I am one of those people you can’t tell anything to. So, when I graduated from Bible College, I decided to do some experimentation to see if prayer really worked. For 30 days, I did not pray about anything. Then, for the next 30 days, I covered everything in my ministry with pre-operational prayer. I was testing the difference between prayer- backed ministry and life, and personality-backed ministry and life. What I determined in that experiment is that prayer-backed ministry and life is 10 times more effective than personality-backed ministry and life. I realize that this is subjective, but it started me down the road of recording my prayers. And for five full years, I recorded all my major prayers and watched God move. It was astounding. At the end of the five years, I had hundreds of answered prayer that no one knew anything about except God and me. I saw his orchestration in my life, and He was actually moving in my life. Recording my prayers gave me a chance to say “Thank You” for the things He was doing, and it gave me incredible confidence when I approached difficult situations.
Once I learned the power of prayer, it transformed my life. Prayer became more than grace before meals and a quick note before bed. I got serious about meeting with God and inviting Him into my life and circumstances.
It is my hope that the book will help people grasp more of a transformational approach to prayer and then go on to lead others into transformational praying. Transformation doesn’t come because I have some great edge on God’s idea called prayer; it comes when we take it seriously and watch what God intended for prayer to be all along—something that makes a difference, something that is transformational.
I see my role as a prayer pastor as fourfold:
1) To inspire people to want to pray or get better at prayer. We do this through great stories, prayer conferences, schools of prayer, personal contact, exposure to great books, a quality prayer newsletter, and all other means we can think of.
2) To provide easy access for people to experiment with prayer. Too often, the church makes it too hard and has too many scary expectations for people, so they give up and don’t even try to learn to pray, mistakenly thinking they can never get it. At Central, we look for easy access points where people can do prayer and enjoy it. I think of our Easter Prayer Effort. We are a large church on five campuses. We pray at every campus and during every service every weekend. But on Easter, we invite people who want to try intercessory prayer to come join us. Last year, we had 18 Easter services to cover. This allows people who are growing and desire to be a prayer leader to lead a prayer service. It also allows many who would not normally come to the prayer rooms to respond to the call to pray for those who are attending at Easter. Some of those who come to the one-time event get excited about prayer, and they continue to grow in prayer, often joining intercessory prayer throughout the year or participating in the prayer ministry somewhere else.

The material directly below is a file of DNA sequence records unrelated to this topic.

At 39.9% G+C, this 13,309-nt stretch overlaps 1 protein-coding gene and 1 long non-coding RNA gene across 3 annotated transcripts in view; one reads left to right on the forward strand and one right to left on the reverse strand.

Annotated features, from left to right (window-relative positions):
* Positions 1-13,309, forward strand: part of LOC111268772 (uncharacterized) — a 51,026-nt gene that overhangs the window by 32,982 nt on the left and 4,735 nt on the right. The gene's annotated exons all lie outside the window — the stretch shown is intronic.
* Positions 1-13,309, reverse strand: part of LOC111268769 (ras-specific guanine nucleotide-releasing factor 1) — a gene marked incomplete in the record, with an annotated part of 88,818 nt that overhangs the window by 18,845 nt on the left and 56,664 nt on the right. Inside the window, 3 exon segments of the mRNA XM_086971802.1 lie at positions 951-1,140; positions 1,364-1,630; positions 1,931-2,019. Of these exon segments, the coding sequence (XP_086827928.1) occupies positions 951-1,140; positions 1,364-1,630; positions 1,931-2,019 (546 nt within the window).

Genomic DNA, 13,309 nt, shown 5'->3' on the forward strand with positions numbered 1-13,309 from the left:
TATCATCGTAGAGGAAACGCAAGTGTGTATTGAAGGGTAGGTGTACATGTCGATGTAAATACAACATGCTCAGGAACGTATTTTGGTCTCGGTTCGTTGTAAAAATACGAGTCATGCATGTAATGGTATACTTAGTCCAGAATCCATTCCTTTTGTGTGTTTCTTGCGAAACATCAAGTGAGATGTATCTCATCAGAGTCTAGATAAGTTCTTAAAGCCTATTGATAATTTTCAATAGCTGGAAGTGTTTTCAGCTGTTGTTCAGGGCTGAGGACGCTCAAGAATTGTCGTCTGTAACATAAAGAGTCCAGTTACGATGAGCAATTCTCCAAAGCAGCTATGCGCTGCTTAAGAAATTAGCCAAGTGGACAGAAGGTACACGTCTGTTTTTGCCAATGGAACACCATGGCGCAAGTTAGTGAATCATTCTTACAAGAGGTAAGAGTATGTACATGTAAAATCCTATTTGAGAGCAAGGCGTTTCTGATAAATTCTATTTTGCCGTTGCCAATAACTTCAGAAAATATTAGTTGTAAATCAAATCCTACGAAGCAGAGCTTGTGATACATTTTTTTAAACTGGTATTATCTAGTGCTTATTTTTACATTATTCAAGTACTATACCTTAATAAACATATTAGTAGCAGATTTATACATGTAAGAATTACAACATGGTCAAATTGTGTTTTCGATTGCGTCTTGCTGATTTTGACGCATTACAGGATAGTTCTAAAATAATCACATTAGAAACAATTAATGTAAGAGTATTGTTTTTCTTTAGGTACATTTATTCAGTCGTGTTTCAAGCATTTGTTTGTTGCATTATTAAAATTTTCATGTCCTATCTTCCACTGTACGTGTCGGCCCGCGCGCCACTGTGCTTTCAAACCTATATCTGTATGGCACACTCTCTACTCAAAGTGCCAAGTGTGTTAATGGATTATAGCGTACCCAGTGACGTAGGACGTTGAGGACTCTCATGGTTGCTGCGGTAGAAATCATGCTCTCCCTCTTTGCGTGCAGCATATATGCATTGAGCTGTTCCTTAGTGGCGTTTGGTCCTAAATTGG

3) To build teams who pray strategically and effectively. Two of those teams, for instance, are the Web Prayer Team and the UpTeam. The Web team prays specifically for the needs of the church members, and the UpTeam prays for the personal and ministry needs of our pastors and global field workers 24 hours a day, seven days a week.
4) To provide a place where God can grow prayer leaders for His kingdom. We hope to send prayer leaders we have trained all over the world as God calls them to take what they have learned about prayer with them to other churches and ministries for His kingdom’s sake.
This is the person who has the vision for prayer in your church and the ability to connect others to the vision. I am not the best pray-er at our church by far. But I do have strong leadership abilities in prayer that others seem to catch and build into their lives. The DNA Carrier provides vision to the people of the church and interacts with the leadership of the church in a positive way. This person refuses to give up when prayer is overlooked or not taught as he or she believes it should be. This person continually believes God for good things.
In the book, we have shared some effective ways we’ve learned to pray to leverage special events and gain momentum.